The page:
I put cheesesteaks on the menu last week but decided to change mine up a bit in an effort to cut back on carbs. Instead of a white roll, I made my cheesesteak in a green pepper.

Although I missed out on doing the "Philly Lean" to eat it, I still got all of the flavor of a great cheesesteak. The seasoned meat, the melty cheese, and my favorite part, the fried onions. I even threw a touch of pizza sauce in it to make it a pizza steak, another popular way of ordering a cheesesteak in Philly. 
Note: I used frozen steaks for sandwiches and my favorite brand is Landis Brand Lean Sirloin Tip Beef Steaks  (note - not a brand like Steak-Umms). You could also buy a rib-eye and freeze it so you can slice it super thin. 
Cheesesteak Stuffed Peppers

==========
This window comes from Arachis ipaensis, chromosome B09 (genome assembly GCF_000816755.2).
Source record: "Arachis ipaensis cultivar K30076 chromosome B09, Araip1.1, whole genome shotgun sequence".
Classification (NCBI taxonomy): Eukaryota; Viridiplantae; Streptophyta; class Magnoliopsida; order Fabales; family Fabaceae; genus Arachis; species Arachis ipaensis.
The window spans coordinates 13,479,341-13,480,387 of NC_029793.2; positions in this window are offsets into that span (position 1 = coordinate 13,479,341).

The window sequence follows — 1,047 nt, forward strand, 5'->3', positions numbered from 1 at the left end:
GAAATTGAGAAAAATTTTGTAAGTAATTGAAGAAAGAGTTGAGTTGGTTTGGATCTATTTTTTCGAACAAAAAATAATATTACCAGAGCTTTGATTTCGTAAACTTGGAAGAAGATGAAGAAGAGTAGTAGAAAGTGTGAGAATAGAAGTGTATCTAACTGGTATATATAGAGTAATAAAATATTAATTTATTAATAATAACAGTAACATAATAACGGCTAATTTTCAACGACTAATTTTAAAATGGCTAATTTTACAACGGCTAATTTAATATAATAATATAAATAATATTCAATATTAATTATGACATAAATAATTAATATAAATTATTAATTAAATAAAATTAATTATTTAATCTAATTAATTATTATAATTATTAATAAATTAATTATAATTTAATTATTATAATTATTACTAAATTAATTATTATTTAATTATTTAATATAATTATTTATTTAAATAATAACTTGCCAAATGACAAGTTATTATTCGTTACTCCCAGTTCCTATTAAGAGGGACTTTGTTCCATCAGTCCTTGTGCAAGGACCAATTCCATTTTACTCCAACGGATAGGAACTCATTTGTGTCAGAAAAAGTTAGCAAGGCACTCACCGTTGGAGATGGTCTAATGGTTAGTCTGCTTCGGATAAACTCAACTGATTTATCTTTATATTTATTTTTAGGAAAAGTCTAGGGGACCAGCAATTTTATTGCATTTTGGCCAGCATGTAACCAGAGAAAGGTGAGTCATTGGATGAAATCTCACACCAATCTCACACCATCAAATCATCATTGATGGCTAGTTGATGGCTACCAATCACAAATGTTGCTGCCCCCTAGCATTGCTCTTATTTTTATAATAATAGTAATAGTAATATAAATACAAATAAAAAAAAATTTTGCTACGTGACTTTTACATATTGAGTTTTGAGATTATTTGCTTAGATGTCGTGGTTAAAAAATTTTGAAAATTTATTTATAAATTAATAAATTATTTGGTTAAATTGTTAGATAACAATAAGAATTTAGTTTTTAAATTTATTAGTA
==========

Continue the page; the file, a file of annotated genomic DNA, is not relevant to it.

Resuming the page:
Original Recipe by Mary Ellen Smith of Mary Ellen's Cooking Creations

Ingredients (for 2 peppers)
  • 2 large green peppers cut in half, seeds removed
  • 1 Tbsp olive oil
  • 1/2 onion, sliced
  • Optional: 1/2 green pepper, sliced
  • 1 package frozen steaks (usually includes 12 slices of steak)
  • Salt, pepper, onion powder, garlic powder
  • 8 slices cheese, American or Provolone
  • Optional: 4 Tbsp pizza sauce
  • Bring a large pot of water to a boil. Add the green pepper halves and cooked 5-7 minutes, until softened slightly. Remove from the water, shake any excess water out, and place in a baking dish. 
  • Heat the olive oil in a large non-stick saute pan or griddle. 
  • Add the onions and sliced green peppers (optional); cook until nicely browned and fried. Transfer to a plate.